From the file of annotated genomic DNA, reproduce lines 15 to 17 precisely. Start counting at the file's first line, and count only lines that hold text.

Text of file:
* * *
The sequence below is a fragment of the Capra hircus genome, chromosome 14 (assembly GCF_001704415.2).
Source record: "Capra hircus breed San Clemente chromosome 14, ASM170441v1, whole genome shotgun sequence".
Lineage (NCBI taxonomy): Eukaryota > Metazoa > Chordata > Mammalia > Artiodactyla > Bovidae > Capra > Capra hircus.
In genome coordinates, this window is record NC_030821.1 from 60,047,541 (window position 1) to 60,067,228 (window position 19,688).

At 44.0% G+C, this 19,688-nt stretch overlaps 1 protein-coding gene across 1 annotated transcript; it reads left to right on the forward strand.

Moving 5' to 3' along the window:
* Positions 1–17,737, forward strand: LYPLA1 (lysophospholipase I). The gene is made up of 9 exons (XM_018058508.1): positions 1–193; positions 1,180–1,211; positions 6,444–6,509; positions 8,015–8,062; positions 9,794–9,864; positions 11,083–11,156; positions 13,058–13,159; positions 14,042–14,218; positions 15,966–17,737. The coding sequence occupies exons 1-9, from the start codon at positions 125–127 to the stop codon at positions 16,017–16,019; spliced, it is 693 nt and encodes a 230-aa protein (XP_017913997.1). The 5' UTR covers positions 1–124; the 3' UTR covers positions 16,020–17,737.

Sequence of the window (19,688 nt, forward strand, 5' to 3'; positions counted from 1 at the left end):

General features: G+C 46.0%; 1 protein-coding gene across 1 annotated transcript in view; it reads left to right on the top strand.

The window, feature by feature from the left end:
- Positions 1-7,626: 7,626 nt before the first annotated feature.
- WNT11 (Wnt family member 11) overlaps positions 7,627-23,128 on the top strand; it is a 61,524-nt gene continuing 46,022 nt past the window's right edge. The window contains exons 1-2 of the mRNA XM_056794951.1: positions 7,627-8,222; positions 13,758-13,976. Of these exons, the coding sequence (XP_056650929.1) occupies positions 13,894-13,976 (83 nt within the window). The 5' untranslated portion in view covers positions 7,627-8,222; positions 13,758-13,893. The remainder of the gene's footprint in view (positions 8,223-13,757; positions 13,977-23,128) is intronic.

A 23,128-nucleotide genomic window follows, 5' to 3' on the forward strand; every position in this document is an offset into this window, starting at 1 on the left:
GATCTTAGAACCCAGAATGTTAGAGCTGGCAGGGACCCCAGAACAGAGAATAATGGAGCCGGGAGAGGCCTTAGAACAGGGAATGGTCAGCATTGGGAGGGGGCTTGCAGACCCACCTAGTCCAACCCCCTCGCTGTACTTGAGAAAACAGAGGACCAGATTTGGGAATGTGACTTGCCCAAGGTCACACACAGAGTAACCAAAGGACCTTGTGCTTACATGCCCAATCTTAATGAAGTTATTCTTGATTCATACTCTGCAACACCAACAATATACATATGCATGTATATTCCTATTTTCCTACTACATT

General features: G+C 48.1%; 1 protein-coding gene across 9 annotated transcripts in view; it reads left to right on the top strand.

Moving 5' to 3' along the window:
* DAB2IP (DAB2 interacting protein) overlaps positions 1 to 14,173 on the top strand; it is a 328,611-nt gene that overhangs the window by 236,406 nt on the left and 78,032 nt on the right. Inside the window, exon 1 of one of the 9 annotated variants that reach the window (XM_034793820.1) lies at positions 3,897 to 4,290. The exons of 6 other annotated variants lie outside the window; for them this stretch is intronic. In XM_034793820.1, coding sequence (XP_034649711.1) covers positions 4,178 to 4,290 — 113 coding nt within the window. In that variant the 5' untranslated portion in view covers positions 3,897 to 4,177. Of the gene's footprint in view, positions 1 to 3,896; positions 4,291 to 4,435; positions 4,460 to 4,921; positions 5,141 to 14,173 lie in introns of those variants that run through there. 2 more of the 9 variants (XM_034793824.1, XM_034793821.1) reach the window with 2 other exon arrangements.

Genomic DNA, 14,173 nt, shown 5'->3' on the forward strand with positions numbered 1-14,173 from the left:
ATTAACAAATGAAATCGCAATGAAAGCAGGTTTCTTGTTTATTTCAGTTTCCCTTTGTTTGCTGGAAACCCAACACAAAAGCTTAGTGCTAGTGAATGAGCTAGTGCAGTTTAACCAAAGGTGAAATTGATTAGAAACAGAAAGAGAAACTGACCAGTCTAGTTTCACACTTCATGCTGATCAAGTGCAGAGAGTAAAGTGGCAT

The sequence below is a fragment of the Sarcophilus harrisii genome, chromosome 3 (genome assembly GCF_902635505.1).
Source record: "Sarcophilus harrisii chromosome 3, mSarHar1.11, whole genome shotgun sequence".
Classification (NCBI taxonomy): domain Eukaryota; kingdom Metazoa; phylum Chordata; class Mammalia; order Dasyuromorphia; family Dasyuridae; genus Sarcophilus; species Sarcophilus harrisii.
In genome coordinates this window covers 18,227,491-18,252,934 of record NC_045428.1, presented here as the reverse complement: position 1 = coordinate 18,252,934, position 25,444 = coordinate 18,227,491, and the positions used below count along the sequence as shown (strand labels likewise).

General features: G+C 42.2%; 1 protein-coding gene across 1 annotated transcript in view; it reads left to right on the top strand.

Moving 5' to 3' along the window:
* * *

General features: G+C 48.1%; 1 protein-coding gene across 9 annotated transcripts in view; it reads left to right on the top strand.

Moving 5' to 3' along the window:
* DAB2IP (DAB2 interacting protein) overlaps positions 1 to 14,173 on the top strand; it is a 328,611-nt gene that overhangs the window by 236,406 nt on the left and 78,032 nt on the right. Inside the window, exon 1 of one of the 9 annotated variants that reach the window (XM_034793820.1) lies at positions 3,897 to 4,290. The exons of 6 other annotated variants lie outside the window; for them this stretch is intronic. In XM_034793820.1, coding sequence (XP_034649711.1) covers positions 4,178 to 4,290 — 113 coding nt within the window. In that variant the 5' untranslated portion in view covers positions 3,897 to 4,177. Of the gene's footprint in view, positions 1 to 3,896; positions 4,291 to 4,435; positions 4,460 to 4,921; positions 5,141 to 14,173 lie in introns of those variants that run through there. 2 more of the 9 variants (XM_034793824.1, XM_034793821.1) reach the window with 2 other exon arrangements.